Another unique factor was that Lt. Umar Fayaz was kidnapped and murdered, while he was on leave. He was unarmed when he was murdered. To kill an unarmed man is not something that the Indian Army can understand or digest. It has never happened in the history of Operation Rakshak in Jammu & Kashmir. This led to a whole lot of rage within the army. You can’t murder an unarmed brother officer in cold blood and then assume that there will be no repercussions.

They killed Lt. Umar Fayaz because it is stories like him that can change the narrative in Kashmir. Because in a place like Kashmir, Umar is not just a young man wearing Olive Green. He is a philosophy. He is an alternative. He tells the young what it means to be an officer in the Indian Army, and what it means to stand at “saavdhan” inside the Khetrapal Auditorium at IMA and sing “Jana, Gana, Mana”. Because when an Umar becomes Lt. Umar Fayaz he does not speak about “azaadi” and Burhan Wani. He speaks about his unit, his regiment, the Flag, the Constitution and the Anthem. It is okay to be Umar. But when you become Lt. Umar Fayaz, you are on collision course with Jihadi ideology.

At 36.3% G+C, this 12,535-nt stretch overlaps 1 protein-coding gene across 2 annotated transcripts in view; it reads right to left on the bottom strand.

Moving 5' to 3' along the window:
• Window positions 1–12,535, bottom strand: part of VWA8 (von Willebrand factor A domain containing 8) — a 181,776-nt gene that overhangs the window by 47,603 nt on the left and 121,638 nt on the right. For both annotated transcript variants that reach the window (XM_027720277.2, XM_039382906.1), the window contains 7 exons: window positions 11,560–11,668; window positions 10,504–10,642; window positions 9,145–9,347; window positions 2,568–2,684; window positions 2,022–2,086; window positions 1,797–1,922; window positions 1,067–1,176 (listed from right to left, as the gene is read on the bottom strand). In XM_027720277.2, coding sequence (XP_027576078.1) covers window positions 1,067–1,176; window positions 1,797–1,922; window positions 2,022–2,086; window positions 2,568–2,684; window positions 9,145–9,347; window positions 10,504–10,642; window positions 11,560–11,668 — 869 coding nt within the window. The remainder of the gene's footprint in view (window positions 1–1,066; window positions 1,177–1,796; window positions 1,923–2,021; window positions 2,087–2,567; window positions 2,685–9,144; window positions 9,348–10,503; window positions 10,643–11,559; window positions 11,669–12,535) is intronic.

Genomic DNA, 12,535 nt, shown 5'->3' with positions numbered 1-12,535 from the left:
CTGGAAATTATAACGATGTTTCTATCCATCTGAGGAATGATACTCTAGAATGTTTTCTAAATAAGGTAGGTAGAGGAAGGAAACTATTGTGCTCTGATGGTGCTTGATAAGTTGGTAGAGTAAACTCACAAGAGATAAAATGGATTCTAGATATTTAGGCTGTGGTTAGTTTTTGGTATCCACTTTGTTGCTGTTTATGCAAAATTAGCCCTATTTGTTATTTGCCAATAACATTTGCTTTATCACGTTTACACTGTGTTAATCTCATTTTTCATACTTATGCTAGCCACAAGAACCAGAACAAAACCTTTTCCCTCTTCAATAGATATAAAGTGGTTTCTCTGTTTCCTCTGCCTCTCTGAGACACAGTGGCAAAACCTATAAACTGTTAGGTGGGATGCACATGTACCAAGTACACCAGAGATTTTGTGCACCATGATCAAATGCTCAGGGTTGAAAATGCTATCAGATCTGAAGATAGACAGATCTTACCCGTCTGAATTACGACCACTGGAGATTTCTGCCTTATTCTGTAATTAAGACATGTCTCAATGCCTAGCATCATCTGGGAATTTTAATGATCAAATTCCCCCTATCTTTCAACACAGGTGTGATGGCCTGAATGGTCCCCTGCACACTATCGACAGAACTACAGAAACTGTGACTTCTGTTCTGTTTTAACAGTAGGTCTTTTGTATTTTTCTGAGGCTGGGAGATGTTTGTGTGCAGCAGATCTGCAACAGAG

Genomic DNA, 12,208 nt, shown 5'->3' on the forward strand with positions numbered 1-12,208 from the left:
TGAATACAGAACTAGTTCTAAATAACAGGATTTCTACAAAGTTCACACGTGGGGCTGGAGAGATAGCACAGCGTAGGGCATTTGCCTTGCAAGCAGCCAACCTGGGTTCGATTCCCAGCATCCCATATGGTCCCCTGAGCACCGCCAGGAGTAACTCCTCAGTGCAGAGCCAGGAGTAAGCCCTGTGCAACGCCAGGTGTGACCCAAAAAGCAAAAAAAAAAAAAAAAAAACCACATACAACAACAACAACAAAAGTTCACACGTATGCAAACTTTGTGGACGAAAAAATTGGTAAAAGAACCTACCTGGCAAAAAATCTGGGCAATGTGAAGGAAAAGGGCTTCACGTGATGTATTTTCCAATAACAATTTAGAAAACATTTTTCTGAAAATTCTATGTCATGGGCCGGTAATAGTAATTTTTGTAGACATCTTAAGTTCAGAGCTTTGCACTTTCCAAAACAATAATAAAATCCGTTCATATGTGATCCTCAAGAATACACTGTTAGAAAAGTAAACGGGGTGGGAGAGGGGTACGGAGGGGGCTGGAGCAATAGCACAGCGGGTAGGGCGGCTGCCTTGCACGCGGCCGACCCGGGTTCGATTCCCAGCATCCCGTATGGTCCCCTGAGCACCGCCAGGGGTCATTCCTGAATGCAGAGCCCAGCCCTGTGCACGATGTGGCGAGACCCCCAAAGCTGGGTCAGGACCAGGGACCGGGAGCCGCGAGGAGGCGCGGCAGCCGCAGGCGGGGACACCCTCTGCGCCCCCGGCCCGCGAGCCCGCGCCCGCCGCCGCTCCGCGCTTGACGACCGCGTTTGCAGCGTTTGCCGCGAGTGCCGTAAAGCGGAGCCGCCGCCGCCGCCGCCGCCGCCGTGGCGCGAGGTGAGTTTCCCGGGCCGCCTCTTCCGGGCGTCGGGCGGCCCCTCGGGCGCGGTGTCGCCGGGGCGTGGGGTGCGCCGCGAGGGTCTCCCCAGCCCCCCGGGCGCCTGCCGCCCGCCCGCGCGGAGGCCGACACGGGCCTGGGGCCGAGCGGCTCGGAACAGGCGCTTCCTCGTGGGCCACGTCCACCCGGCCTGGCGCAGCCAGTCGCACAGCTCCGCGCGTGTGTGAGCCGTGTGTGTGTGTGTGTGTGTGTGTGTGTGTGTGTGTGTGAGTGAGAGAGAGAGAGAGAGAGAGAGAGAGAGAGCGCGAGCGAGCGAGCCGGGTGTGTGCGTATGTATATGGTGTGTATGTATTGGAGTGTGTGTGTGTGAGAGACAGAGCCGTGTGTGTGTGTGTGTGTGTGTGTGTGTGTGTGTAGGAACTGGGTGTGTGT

Lt. Umar Fayaz was dangerous. He was changing the thinking of people…telling them that India was their Mother and disloyalty to Mother India was blasphemy. For the very survival of those who seek to harm India, Lt. Umar Fayaz could not be allowed to live. So, they hatched a cowardly plot and kidnapped him at gunpoint when he was sitting at his sister’s wedding.

Delhi is home to an entire spectrum of media houses. And, Noida, Gurgaon, Ghaziabad, Faridabad and Greater Noida surround Delhi. Veteran communities are very active in these areas.

A few veterans started off the candlelight march. I was asked to support the march, which I did. The news spread through ex-servicemen networks and soon, I heard of veterans renting buses to come to Delhi. They came from Sonipat, Rewari, Panipat, Bhiwani and Jind. This is the Jat and Ahir belt of Haryana. These semi-arid lands have, for generations, given birth to warriors who drew a line of blood from Ghazni to Burma and from Flanders to Dograi. These lands have also given us the legend of Rezang La.